Kimbrough Ambulatory Care Center Uses TeamSTEPPS To Boost Patient Safety
Kimbrough Ambulatory Care Center at Fort George C. Meade in Maryland introduced the TeamSTEPPS® patient safety training program to its 650-member workforce in 2011. By 2015, employee teamwork at Kimbrough had improved by 12 percent.
TeamSTEPPS, developed by AHRQ and the Department of Defense, is an evidence-based system designed to enhance communication and teamwork skills among health care professionals to improve care and patient safety.
"Everyone at Kimbrough—from our surgeons to housekeeping to logistics staff—receives the TeamSTEPPS training. It’s both an ongoing effort and part of our new employee orientation," said Loma J. Lohn, R.N., B.S.N., patient safety manager of the United States Army Medical Department Activity at Fort Meade. The training consists of classroom instruction, videos, and role-playing.
Kimbrough was accredited by The Joint Commission in 2016 for meeting high patient safety and quality of care standards. It was selected as one of the first Army medical facilities in the U.S. Army Northern Regional Medical Command to receive TeamSTEPPS surgical services simulation training because of its exemplary patient safety program, Ms. Lohn said.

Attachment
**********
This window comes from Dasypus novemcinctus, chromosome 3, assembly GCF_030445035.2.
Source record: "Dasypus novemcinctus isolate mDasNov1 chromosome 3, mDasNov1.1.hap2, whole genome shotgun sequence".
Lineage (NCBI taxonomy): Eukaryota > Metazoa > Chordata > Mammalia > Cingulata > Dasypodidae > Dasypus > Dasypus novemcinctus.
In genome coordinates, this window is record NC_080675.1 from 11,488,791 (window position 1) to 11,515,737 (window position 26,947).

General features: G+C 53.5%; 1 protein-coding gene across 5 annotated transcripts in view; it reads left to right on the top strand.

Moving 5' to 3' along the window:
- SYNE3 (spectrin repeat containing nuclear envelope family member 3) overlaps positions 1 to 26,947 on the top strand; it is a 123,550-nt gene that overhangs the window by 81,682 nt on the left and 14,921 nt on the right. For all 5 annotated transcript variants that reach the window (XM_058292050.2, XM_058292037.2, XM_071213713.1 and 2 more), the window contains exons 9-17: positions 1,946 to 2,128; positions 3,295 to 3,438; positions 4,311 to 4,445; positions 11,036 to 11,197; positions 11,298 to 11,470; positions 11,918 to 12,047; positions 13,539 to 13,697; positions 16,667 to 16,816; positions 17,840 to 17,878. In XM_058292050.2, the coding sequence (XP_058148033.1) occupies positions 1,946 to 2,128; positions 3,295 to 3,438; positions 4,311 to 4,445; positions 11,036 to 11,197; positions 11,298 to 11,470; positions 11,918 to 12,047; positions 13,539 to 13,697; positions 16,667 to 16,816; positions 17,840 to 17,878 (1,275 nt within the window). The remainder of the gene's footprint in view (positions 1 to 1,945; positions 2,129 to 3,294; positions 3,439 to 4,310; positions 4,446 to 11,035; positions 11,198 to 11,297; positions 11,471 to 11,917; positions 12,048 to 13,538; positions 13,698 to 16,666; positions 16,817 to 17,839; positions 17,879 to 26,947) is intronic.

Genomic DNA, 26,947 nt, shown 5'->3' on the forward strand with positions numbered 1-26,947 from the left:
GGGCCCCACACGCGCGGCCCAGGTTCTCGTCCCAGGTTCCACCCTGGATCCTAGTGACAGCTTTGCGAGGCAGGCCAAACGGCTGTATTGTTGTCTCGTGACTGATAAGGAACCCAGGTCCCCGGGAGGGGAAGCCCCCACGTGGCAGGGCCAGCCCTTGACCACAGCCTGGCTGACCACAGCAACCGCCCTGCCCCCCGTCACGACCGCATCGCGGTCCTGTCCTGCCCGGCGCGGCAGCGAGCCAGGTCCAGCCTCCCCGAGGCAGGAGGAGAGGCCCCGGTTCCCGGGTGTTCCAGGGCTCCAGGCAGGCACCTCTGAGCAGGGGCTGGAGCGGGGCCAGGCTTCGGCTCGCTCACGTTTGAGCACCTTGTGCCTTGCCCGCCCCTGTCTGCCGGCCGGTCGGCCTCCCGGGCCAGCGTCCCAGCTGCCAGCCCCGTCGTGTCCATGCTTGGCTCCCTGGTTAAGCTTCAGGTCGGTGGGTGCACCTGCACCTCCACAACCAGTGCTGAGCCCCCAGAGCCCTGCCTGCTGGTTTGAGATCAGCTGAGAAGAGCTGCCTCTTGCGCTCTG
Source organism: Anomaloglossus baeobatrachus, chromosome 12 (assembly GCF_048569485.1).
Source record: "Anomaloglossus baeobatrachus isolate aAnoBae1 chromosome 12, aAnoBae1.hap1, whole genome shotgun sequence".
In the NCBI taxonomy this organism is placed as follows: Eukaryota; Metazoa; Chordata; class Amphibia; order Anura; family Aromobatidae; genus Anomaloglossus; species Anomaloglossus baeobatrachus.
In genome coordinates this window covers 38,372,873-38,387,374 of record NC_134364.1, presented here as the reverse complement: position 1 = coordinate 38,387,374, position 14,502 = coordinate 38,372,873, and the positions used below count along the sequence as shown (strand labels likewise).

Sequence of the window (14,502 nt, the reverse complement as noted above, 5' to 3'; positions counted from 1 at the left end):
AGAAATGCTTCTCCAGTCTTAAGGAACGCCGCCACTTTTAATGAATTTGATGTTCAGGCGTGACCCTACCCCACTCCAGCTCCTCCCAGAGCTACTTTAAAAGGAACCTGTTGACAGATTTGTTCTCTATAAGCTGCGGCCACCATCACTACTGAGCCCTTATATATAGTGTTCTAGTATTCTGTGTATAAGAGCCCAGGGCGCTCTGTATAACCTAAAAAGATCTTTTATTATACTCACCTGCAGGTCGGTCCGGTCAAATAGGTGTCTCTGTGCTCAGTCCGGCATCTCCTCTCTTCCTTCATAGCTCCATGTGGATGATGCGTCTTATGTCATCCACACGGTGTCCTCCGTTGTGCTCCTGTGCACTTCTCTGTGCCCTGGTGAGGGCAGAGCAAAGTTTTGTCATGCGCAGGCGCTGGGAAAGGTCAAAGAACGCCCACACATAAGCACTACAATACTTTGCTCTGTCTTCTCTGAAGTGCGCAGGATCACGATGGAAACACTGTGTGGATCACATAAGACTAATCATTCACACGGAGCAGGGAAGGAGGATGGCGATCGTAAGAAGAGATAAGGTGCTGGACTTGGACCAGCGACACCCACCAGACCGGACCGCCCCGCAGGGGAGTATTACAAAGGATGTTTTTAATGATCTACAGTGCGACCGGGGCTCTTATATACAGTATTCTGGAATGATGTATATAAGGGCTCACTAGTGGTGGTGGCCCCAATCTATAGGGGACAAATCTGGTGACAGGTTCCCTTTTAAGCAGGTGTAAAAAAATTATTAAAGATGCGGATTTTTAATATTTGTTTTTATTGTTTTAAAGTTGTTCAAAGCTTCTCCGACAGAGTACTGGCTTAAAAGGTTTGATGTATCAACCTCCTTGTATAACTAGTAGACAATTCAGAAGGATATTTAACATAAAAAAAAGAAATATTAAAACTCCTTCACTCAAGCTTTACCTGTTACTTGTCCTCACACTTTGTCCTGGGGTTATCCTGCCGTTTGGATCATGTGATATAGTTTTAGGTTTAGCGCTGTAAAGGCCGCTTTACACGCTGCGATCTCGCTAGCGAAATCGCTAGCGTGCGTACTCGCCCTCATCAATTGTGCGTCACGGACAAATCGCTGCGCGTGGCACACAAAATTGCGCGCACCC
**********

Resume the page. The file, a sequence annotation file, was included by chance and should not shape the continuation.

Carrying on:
"We realize that it can take three to five years to enhance patient safety culture in areas such as mutual support, leadership, communication, and situation monitoring,” she said. “We’re pleased that employee surveys reflect gains in those areas, which ultimately lead to improved staff cohesion and teamwork in caring for our patients."
Based on employee surveys from 2011 to 2015, the three biggest improvements—each increasing by 12 percent—were staff’s ability to anticipate each other’s needs effectively, monitor each other’s performance, and reevaluate patient care goals when conditions changed.
Ms. Lohn noted that one TeamSTEPPS training technique improved communication and teamwork the most. That was the "brief, huddle, and debrief," where medical staff members meet briefly at the start of their work shift to discuss a patient’s condition, meet again if there are changes later on, and then recap the patient’s condition at the end of their shift.
"Both our doctors and nurses found that technique to be very useful, because it sets the stage for their work shift," Ms. Lohn said. "We’ve heard nothing but positive comments about the benefits of TeamSTEPPS training."